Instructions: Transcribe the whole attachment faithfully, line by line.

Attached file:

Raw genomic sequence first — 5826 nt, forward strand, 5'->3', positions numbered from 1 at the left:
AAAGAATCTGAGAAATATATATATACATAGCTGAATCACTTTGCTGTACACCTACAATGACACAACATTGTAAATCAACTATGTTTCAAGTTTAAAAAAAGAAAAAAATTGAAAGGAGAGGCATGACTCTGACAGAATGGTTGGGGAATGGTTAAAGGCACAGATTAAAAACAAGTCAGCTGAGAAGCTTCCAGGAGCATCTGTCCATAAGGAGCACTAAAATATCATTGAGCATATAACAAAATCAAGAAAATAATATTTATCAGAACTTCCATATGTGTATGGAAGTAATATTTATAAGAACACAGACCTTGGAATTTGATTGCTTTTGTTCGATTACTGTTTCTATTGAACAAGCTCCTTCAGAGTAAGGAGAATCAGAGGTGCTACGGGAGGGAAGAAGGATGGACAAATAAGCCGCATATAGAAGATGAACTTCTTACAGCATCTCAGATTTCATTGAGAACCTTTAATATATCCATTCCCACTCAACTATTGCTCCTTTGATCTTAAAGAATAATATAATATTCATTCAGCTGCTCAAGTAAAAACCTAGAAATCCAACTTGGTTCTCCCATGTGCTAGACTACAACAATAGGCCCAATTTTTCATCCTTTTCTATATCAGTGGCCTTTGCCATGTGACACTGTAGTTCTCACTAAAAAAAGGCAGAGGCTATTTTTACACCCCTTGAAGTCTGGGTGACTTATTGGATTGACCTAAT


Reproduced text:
Raw genomic sequence first — 5826 nt, forward strand, 5'->3', positions numbered from 1 at the left:
AAAGAATCTGAGAAATATATATATACATAGCTGAATCACTTTGCTGTACACCTACAATGACACAACATTGTAAATCAACTATGTTTCAAGTTTAAAAAAAGAAAAAAATTGAAAGGAGAGGCATGACTCTGACAGAATGGTTGGGGAATGGTTAAAGGCACAGATTAAAAACAAGTCAGCTGAGAAGCTTCCAGGAGCATCTGTCCATAAGGAGCACTAAAATATCATTGAGCATATAACAAAATCAAGAAAATAATATTTATCAGAACTTCCATATGTGTATGGAAGTAATATTTATAAGAACACAGACCTTGGAATTTGATTGCTTTTGTTCGATTACTGTTTCTATTGAACAAGCTCCTTCAGAGTAAGGAGAATCAGAGGTGCTACGGGAGGGAAGAAGGATGGACAAATAAGCCGCATATAGAAGATGAACTTCTTACAGCATCTCAGATTTCATTGAGAACCTTTAATATATCCATTCCCACTCAACTATTGCTCCTTTGATCTTAAAGAATAATATAATATTCATTCAGCTGCTCAAGTAAAAACCTAGAAATCCAACTTGGTTCTCCCATGTGCTAGACTACAACAATAGGCCCAATTTTTCATCCTTTTCTATATCAGTGGCCTTTGCCATGTGACACTGTAGTTCTCACTAAAAAAAGGCAGAGGCTATTTTTACACCCCTTGAAGTCTGGGTGACTTATTGGATTGACCTAAT